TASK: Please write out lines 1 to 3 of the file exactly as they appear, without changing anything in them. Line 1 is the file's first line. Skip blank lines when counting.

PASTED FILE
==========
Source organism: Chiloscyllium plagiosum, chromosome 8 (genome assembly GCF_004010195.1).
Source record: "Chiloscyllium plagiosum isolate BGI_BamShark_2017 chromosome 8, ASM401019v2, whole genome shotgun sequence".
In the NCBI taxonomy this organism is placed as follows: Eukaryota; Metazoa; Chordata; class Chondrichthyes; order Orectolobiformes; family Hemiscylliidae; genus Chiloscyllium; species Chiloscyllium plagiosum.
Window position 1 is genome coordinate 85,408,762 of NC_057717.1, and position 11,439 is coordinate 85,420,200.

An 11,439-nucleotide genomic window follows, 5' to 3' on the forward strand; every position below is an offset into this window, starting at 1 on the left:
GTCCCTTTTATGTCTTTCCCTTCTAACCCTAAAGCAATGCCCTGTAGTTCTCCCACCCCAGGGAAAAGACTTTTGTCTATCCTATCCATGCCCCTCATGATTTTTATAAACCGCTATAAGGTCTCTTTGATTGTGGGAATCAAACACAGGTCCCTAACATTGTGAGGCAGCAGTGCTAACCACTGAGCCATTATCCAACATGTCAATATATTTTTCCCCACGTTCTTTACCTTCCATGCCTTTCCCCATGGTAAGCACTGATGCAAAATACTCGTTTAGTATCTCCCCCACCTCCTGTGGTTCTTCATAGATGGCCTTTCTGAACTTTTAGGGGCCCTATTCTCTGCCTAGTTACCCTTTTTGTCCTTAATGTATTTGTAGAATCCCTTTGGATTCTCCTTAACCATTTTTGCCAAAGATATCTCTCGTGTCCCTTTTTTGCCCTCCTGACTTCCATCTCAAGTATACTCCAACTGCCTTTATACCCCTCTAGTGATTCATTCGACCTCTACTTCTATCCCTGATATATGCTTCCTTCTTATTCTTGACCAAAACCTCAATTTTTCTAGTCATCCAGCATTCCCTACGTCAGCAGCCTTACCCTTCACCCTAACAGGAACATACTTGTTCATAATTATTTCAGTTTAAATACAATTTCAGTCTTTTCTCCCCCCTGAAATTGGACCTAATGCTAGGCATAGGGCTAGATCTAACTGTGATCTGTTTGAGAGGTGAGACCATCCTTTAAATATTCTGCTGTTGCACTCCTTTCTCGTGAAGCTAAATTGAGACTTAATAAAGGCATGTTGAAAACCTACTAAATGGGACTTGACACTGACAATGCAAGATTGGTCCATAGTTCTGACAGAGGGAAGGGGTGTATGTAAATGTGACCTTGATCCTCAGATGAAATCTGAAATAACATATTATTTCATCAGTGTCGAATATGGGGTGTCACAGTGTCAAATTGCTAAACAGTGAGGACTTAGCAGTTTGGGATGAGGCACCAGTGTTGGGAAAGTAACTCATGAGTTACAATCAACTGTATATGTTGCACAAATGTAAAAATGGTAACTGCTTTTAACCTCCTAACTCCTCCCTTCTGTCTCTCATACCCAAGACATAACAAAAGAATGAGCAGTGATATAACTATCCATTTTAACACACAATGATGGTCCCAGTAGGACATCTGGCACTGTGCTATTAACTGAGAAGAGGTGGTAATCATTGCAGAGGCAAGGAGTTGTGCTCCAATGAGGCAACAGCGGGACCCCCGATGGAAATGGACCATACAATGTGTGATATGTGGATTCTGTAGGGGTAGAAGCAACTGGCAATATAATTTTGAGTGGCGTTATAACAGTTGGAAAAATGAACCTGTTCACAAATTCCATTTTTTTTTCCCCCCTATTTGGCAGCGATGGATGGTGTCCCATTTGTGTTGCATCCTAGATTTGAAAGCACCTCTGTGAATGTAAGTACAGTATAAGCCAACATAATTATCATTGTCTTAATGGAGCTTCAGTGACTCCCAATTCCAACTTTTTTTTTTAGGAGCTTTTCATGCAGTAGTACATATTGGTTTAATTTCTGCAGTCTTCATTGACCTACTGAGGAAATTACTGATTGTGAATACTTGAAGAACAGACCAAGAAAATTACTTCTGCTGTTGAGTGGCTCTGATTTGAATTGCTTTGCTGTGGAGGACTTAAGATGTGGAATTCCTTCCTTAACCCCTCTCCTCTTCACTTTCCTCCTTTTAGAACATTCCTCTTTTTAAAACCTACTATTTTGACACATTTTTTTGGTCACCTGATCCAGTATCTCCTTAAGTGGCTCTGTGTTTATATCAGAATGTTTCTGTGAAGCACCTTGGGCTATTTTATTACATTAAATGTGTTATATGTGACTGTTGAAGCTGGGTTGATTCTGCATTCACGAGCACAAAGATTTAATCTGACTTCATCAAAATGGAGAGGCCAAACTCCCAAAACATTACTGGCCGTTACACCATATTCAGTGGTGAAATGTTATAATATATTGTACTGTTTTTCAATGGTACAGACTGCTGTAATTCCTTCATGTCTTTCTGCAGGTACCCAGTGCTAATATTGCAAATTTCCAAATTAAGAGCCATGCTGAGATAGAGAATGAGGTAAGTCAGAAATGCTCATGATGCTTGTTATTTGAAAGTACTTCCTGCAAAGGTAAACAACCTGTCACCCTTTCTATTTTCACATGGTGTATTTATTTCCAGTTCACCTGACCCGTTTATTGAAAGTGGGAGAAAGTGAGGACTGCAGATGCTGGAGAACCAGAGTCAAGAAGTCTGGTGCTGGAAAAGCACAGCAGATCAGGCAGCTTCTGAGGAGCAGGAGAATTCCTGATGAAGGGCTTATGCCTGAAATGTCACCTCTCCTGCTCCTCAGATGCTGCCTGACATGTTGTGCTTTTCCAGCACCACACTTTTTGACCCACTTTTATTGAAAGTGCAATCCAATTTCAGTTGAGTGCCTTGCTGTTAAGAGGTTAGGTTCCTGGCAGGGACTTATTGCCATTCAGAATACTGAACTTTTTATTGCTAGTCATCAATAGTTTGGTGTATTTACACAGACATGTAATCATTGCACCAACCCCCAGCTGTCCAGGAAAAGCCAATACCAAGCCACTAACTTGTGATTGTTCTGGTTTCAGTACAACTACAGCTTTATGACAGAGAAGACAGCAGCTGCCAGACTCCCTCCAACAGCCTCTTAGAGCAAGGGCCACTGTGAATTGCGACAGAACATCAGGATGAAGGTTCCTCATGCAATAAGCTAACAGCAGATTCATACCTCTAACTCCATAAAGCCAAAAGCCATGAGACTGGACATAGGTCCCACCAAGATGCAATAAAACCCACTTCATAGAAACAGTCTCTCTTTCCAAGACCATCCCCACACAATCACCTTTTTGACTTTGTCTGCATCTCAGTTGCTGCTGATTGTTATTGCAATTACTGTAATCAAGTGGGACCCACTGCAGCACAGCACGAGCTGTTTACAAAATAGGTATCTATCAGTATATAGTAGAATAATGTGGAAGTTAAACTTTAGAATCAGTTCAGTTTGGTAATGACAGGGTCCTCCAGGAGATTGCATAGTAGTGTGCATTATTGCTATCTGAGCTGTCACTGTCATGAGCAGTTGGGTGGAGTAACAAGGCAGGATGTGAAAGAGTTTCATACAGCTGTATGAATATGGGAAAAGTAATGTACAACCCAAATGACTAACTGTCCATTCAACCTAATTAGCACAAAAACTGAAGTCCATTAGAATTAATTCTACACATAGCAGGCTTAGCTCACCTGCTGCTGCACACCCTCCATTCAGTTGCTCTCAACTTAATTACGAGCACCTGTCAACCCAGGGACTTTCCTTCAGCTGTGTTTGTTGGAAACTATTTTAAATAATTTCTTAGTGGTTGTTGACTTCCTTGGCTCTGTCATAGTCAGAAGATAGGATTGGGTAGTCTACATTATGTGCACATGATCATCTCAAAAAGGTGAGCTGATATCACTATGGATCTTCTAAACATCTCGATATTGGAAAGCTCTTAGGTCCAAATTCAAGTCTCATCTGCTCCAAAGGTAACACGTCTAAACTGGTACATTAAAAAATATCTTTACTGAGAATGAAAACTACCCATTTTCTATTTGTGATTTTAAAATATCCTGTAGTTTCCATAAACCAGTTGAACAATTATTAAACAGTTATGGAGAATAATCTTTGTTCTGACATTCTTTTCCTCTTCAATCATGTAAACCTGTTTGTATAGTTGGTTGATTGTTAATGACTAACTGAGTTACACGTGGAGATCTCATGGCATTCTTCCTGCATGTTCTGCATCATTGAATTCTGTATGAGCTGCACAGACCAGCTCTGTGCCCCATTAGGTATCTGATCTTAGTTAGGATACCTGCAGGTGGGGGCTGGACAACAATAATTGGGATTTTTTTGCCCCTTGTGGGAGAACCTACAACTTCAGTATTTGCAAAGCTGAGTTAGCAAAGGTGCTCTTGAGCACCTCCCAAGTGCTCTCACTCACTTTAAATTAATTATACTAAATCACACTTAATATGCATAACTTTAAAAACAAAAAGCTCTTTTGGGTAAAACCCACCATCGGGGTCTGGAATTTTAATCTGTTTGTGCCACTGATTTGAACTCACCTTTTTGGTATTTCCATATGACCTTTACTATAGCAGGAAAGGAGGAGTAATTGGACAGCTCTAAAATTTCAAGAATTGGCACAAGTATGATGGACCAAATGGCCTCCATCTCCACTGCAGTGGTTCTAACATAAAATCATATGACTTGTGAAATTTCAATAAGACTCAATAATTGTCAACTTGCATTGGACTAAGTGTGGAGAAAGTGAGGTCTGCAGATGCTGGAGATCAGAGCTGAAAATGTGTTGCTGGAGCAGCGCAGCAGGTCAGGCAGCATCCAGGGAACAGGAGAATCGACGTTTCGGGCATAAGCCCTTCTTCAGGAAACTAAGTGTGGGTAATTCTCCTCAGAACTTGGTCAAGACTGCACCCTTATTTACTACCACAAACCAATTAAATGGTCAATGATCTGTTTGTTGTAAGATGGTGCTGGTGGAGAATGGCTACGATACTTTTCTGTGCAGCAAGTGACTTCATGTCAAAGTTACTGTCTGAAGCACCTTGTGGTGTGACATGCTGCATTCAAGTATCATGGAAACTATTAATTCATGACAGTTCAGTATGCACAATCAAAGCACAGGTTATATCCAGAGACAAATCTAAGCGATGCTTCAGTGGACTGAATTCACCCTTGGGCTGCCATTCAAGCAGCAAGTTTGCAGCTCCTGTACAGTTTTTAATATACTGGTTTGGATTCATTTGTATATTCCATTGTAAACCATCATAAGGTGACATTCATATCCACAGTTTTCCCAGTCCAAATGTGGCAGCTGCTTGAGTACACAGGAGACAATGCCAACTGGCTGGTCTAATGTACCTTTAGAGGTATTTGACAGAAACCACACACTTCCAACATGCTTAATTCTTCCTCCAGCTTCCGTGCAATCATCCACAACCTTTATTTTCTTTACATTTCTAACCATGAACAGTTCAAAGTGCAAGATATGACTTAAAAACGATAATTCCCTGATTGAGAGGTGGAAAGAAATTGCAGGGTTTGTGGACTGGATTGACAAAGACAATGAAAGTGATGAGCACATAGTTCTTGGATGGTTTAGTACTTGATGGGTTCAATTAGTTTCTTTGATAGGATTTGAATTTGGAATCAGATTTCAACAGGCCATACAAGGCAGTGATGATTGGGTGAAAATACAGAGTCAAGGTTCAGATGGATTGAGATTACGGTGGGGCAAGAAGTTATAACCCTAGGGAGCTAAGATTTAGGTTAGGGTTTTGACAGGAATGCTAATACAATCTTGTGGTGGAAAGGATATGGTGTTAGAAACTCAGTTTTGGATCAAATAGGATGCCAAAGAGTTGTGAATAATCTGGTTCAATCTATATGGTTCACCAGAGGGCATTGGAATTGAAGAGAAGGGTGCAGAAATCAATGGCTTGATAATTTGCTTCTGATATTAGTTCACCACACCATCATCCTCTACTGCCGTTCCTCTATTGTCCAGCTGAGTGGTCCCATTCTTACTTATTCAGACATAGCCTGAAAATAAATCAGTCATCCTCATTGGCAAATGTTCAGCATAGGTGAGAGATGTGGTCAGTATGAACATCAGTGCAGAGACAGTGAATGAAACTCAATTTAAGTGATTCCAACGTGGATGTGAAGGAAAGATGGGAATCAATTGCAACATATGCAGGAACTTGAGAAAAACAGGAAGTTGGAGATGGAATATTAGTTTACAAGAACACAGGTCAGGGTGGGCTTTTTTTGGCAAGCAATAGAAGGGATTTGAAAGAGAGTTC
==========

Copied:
Source organism: Chiloscyllium plagiosum, chromosome 8 (genome assembly GCF_004010195.1).
Source record: "Chiloscyllium plagiosum isolate BGI_BamShark_2017 chromosome 8, ASM401019v2, whole genome shotgun sequence".
In the NCBI taxonomy this organism is placed as follows: Eukaryota; Metazoa; Chordata; class Chondrichthyes; order Orectolobiformes; family Hemiscylliidae; genus Chiloscyllium; species Chiloscyllium plagiosum.